Rochester Cathedral heritage lottery designs

We’ve worked closely with the team at Rochester Cathedral to produce designs to launch the opening of the newly-restored crypt. The designs have included posters, banners, leaflets, web pages, e-mailshots and invites. We also photographed the crypt which has been restored over three years with heritage lottery funding of more than £3m.



Bespoke wedding stationery

Original, bespoke wedding stationery using a ‘Paisley Butterfly’ theme created and illustrated by Olley Design. Working closely with the bride, we created this stunning stationery – save-the-date cards, invitations, orders of service and table plans, all printed on a unique pearlised paper stock.


Embroidery gallery website by Olley Design

One of Olley Design’s recent websites… this was designed and built to showcase the embroidery collection of Diana Springall as a gallery website. We have set up a search facility so visitors can find embroiderers by technique (hand dyed, low relief, quilting, etc.) and medium (cotton, felt, linen, etc.) as well as artist name, date and so on. Lots of lovely colourful embroidery work to look at – the result of 50 years of collecting by one of Britain’s foremost embroiderers.

The website is fully responsive for browsing on mobiles and tablets, whilst a content-managed system allows the website curator to upload and make changes quickly and easily.


Metropolitan Wharf by Olley Design

Anyone who’s seen the BBC’s Great British Sewing Bee should have noticed the signage for Metropolitan Wharf in the intro. Here is a sketch of the Thames-side building that I did in the 1980’s when working there. It was used on stationery for the then landlords, Dee & Mike of Space Inter Space. This sketch went missing for years and I found it recently amongst a lot of other old illustrations and designs so framed it – it now lives pride of place, next to the downstairs loo!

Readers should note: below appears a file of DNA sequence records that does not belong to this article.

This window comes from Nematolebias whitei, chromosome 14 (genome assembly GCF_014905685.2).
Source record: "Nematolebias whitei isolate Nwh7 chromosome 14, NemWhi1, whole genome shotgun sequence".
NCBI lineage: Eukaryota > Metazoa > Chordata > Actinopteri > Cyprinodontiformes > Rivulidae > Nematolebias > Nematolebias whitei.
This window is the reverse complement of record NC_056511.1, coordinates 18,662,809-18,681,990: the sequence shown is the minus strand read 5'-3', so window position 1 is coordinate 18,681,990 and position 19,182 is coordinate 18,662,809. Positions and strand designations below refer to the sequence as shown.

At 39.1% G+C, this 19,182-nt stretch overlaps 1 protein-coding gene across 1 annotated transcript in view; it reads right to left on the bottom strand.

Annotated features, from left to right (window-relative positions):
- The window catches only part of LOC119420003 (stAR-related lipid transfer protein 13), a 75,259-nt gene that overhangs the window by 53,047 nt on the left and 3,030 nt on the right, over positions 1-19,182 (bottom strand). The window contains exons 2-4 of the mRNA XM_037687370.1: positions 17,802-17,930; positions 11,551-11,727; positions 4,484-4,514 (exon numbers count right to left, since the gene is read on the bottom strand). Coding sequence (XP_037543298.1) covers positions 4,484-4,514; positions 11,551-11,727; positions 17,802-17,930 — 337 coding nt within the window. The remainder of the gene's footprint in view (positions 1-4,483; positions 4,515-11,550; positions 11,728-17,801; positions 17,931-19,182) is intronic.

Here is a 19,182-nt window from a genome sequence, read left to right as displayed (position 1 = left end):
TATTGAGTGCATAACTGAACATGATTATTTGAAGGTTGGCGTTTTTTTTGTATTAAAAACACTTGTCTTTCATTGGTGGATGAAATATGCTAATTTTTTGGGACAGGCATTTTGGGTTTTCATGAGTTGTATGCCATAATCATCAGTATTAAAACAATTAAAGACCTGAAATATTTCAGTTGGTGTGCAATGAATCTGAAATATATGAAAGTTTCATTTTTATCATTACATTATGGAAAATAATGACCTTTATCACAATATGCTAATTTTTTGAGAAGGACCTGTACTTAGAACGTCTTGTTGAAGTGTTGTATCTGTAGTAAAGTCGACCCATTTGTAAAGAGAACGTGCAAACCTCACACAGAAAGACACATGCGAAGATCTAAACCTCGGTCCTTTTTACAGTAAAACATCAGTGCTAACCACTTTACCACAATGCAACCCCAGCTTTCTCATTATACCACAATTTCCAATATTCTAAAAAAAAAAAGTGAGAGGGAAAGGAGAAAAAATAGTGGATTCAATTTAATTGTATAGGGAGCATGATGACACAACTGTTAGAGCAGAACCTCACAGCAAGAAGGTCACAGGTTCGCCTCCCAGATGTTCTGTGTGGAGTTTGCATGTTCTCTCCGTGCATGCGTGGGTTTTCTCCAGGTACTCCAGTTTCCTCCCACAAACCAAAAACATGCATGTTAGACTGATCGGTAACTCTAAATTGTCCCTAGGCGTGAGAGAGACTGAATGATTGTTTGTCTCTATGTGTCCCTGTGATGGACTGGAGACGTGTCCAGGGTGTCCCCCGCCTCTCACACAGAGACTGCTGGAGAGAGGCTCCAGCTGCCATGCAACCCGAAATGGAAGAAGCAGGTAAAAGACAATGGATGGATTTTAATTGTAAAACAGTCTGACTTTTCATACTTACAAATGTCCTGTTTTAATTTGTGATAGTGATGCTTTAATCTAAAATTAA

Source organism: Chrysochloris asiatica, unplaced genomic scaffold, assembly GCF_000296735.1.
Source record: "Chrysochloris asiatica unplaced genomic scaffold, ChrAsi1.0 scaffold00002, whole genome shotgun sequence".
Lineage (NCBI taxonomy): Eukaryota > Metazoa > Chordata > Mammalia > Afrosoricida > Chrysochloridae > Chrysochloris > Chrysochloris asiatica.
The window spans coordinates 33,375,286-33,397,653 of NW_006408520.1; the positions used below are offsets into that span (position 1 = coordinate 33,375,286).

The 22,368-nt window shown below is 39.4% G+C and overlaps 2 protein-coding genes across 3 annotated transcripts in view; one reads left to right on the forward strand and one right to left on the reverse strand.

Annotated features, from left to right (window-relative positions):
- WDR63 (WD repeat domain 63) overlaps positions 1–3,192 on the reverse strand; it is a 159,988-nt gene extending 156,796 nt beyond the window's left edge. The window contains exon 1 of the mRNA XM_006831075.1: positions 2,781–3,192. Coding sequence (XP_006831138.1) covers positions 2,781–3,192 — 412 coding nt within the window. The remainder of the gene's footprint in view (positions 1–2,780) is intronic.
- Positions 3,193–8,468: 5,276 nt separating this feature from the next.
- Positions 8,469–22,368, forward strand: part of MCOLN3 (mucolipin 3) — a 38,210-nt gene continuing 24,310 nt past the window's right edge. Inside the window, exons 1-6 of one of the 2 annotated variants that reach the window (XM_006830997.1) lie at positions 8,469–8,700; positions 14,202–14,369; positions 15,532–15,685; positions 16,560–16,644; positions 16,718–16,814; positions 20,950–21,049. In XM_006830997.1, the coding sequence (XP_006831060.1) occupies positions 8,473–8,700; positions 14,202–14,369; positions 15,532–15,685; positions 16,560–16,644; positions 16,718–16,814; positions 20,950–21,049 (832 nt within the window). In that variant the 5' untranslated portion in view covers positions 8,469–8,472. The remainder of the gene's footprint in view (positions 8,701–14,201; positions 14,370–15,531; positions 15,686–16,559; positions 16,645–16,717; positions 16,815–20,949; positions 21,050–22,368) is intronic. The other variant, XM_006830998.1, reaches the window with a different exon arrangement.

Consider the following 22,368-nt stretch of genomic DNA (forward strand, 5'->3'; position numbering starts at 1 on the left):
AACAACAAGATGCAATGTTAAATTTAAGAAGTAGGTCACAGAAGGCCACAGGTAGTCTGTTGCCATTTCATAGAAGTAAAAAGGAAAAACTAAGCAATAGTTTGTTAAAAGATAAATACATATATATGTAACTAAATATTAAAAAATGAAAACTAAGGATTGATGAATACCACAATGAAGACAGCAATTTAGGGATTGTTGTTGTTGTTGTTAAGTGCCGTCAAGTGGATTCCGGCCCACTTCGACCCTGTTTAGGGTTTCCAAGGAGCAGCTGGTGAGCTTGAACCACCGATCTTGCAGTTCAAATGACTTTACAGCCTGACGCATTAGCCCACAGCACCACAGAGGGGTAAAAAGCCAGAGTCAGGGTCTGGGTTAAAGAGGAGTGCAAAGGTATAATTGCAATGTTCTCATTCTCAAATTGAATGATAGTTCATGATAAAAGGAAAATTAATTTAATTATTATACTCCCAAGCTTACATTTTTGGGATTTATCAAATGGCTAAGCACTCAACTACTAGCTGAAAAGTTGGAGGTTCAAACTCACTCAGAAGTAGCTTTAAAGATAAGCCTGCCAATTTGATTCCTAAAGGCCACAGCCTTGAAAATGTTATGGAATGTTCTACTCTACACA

Olley Design illustration of Metropolitan Wharf 1 (1)


Kemsing Church Hall was burned down and a replacement is much-needed.

The planning of a new one has become bogged down by the diocese’s plans for a super-large hall plus a new vicarage on this sensitive site. I’ve sketched out a design to show that a more modest sized hall (in this case reflecting the architecture of the lych gate) could be created.

Sketch for a new church hall in Kemsing

Sketch for a new church hall in Kemsing

Amarena Cherry ice cream shoot

We all love ice cream and photographing it for client Criterion Ices turns out to be the best way of enjoying an extended taste-experience. Seriously creamy, it is the perfect accompaniment to my daughter’s apple, plum and pear pie – Mmmm, tasty! 

Cherry ice cream photography by OlleyDesign 01732 763700

Church architecture & embroidery photography

Church architecture & embroidery photography taken by us of the new altar frontal designed and made by Diana Springall for St Mary Kippington, Sevenoaks, Kent, England. Diana’s design is silk machine and hand appliqué embroidery.  The finished images were used for greetings cards and as reference for the artist.

Diana Springall is one of the country’s foremost embroiderers and lectures internationally. She has designed and made countless works, many are displayed in important buildings including places of worship, universities and corporations. She has been very widely published and has written a number of books on embroidery and making.

Photography © Simon Olley

Classic 1970’s typography & graphic design

Here is a great example of classic 1970’s typography and graphic design. It was designed by my first boss, Barrie Banks, who sadly died recently (aged 85). It shows his home address in Kent, but the studio was at 25 Beak Street, London W1 (Beak Street runs along the bottom of Carnaby Steet) and was right in the thick of the London advertising scene. I was only there for one year, but I enjoyed my first job enormously and learned a lot from Barrie and his ‘boys’ – Adrian, Marco, and Matt.

Work started to come through from an earlier employee, Paul Clarke, as he moved to Conran. I met him there and started an exciting time of assisting with many new clients. This led to spells working at Carlton Studios and Benchmark, with eventually Redbird being started where I worked for a number of years. But, it all started thanks to Barrie Banks, for all of us.

B. G. Banks business card